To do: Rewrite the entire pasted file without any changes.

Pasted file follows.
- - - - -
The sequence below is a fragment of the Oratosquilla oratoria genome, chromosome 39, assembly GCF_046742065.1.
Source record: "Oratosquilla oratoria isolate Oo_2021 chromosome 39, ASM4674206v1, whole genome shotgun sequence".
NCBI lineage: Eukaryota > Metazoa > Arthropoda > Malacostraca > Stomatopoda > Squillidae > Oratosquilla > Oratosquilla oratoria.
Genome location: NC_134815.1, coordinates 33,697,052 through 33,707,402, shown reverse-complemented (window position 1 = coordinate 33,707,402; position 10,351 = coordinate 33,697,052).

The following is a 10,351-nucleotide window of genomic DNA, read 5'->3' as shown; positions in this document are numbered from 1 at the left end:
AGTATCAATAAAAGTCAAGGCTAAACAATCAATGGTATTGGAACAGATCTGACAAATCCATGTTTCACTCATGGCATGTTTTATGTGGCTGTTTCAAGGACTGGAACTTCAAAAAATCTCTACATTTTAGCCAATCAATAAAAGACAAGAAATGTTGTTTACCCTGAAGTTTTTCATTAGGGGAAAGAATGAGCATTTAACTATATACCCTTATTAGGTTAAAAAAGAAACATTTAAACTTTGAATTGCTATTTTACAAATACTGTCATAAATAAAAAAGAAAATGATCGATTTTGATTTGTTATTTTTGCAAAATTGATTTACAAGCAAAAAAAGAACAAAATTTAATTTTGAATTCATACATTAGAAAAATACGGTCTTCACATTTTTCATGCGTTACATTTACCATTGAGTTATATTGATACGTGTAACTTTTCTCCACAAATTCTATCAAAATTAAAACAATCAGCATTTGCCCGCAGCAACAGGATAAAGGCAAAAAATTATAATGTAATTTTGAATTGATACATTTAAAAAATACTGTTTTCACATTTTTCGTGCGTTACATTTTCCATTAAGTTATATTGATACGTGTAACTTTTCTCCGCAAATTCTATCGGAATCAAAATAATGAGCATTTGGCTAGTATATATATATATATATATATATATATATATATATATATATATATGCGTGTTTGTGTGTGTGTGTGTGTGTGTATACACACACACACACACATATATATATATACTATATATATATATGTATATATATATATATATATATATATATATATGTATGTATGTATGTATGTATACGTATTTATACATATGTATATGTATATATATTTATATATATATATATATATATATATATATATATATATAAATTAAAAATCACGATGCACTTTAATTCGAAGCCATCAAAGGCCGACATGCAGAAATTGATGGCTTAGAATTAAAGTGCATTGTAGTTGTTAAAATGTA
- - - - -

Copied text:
The sequence below is a fragment of the Oratosquilla oratoria genome, chromosome 39, assembly GCF_046742065.1.
Source record: "Oratosquilla oratoria isolate Oo_2021 chromosome 39, ASM4674206v1, whole genome shotgun sequence".
NCBI lineage: Eukaryota > Metazoa > Arthropoda > Malacostraca > Stomatopoda > Squillidae > Oratosquilla > Oratosquilla oratoria.
Genome location: NC_134815.1, coordinates 33,697,052 through 33,707,402, shown reverse-complemented (window position 1 = coordinate 33,707,402; position 10,351 = coordinate 33,697,052).

The following is a 10,351-nucleotide window of genomic DNA, read 5'->3' as shown; positions in this document are numbered from 1 at the left end:
AGTATCAATAAAAGTCAAGGCTAAACAATCAATGGTATTGGAACAGATCTGACAAATCCATGTTTCACTCATGGCATGTTTTATGTGGCTGTTTCAAGGACTGGAACTTCAAAAAATCTCTACATTTTAGCCAATCAATAAAAGACAAGAAATGTTGTTTACCCTGAAGTTTTTCATTAGGGGAAAGAATGAGCATTTAACTATATACCCTTATTAGGTTAAAAAAGAAACATTTAAACTTTGAATTGCTATTTTACAAATACTGTCATAAATAAAAAAGAAAATGATCGATTTTGATTTGTTATTTTTGCAAAATTGATTTACAAGCAAAAAAAGAACAAAATTTAATTTTGAATTCATACATTAGAAAAATACGGTCTTCACATTTTTCATGCGTTACATTTACCATTGAGTTATATTGATACGTGTAACTTTTCTCCACAAATTCTATCAAAATTAAAACAATCAGCATTTGCCCGCAGCAACAGGATAAAGGCAAAAAATTATAATGTAATTTTGAATTGATACATTTAAAAAATACTGTTTTCACATTTTTCGTGCGTTACATTTTCCATTAAGTTATATTGATACGTGTAACTTTTCTCCGCAAATTCTATCGGAATCAAAATAATGAGCATTTGGCTAGTATATATATATATATATATATATATATATATATATATATATATATGCGTGTTTGTGTGTGTGTGTGTGTGTGTATACACACACACACACACATATATATATATACTATATATATATATGTATATATATATATATATATATATATATATATGTATGTATGTATGTATGTATACGTATTTATACATATGTATATGTATATATATTTATATATATATATATATATATATATATATATATATATAAATTAAAAATCACGATGCACTTTAATTCGAAGCCATCAAAGGCCGACATGCAGAAATTGATGGCTTAGAATTAAAGTGCATTGTAGTTGTTAAAATGTA